“For example, let’s look at the mid-late 1970s, when the dragon really seemed to explode in popularity. Why did that occur? Well, I could explain this according to the definition of myth as expounded by Joseph Campbell in that a mythology is a mechanism that the human psyche uses to relate to an infinite and chaotic universe. As the pace of human civilization quickens and the pace of change quickens, the need to re-mythologize and reconstruct that mechanism becomes more important and has to be redone at a quicker rate.”
“Also, the emphasis through the 80s of the “me” generation—the yuppie quarterly mentality—means that the id needs its symbology. You see rampant greed going on and there’s the dragon. What’s the dragon do? He piles up a bunch of junk a sits on it. He can’t do anything with it.
“It’s like politicians—the guy that dies with the most digits in an off-shore bank account wins. What can he do with it? Nothing. There’s only so much money you can spend. So, you have the perfect symbol. If artists are the sort of intuitive harbingers of the collective psyche, there you have it.”
For Hickman, the fluid nature of the dragon archetype means that there’s no ‘one size fits all’ approach to creating one.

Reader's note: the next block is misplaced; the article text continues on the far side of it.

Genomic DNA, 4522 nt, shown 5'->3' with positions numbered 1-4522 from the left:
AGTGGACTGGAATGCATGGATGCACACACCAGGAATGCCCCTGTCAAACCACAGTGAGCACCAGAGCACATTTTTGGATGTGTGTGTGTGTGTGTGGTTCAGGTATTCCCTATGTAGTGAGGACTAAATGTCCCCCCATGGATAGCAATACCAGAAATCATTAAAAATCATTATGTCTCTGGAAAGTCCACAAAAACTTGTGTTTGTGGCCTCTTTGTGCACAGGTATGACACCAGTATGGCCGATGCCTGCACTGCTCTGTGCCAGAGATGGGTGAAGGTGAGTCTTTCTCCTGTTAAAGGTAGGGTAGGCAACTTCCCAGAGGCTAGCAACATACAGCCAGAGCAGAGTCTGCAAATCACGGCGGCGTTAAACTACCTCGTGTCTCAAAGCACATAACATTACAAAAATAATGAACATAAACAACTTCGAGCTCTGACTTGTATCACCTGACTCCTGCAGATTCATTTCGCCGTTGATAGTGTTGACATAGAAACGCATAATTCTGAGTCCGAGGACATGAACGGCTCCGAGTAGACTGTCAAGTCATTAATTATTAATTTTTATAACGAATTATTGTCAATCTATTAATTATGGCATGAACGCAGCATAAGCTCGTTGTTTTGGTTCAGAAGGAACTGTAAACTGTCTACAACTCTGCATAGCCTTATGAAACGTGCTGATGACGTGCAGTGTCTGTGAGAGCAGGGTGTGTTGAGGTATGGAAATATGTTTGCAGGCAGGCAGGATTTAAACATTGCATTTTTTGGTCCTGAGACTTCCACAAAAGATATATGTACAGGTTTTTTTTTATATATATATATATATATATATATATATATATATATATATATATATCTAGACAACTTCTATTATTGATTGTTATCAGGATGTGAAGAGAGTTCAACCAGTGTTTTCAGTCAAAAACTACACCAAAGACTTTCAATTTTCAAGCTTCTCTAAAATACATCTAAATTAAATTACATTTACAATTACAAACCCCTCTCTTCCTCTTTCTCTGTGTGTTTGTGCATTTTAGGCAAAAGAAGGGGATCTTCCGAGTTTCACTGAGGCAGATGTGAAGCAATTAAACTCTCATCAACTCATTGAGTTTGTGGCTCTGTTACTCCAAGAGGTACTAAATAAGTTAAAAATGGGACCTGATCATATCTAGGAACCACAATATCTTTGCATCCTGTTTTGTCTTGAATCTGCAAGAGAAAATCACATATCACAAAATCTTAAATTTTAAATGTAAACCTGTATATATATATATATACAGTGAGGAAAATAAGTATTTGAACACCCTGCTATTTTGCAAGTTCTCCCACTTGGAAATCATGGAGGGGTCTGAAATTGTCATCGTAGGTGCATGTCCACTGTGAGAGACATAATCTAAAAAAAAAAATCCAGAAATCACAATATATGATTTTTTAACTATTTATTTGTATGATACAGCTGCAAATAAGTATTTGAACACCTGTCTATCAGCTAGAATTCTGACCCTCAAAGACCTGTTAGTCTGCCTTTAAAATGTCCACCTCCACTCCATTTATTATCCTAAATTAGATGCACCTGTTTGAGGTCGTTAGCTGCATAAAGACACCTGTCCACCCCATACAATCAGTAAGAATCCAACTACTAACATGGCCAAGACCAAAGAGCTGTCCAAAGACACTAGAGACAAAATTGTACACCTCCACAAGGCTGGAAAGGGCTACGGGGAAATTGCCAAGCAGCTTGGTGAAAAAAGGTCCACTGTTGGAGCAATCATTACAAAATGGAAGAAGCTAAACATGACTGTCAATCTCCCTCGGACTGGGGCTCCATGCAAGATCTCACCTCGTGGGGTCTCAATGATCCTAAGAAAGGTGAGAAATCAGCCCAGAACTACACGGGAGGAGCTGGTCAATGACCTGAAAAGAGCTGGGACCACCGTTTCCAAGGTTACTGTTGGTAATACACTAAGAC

“Once you cover all the rest of it, it’s back to the emotions. Consider the dramatic range of possibilities, starting from Glaurung the Dragon, this enormous gold, really sinister, malevolently intelligent dragon in the Silmarillion, with the dragon spells and the ability to cause everlasting trouble just by speaking, let alone by being his imposing self. Then you can go to more whimsical levels of sardonic attitude—I don’t care for dragons that are silly and I don’t care for dragons that are cute, that’s going over the deep end, over to the other spectrum—but within that range you can go for the impersonal chaos of nature, in other words having less of a personification of a personality involved in a dragon.
“You have to just go with the drawing and see what turns out. If I was doing something like St. George, which is the impersonal embodiment of nature—man against nature, man against chaos, or good against evil—you go for the impersonal and classical treatment, which plays down the emotional aspect. But there was one that I did for a project where you have Rapunzel with her hair being used as dental floss by this character of a dragon and that’s a good example of a more human characterization.”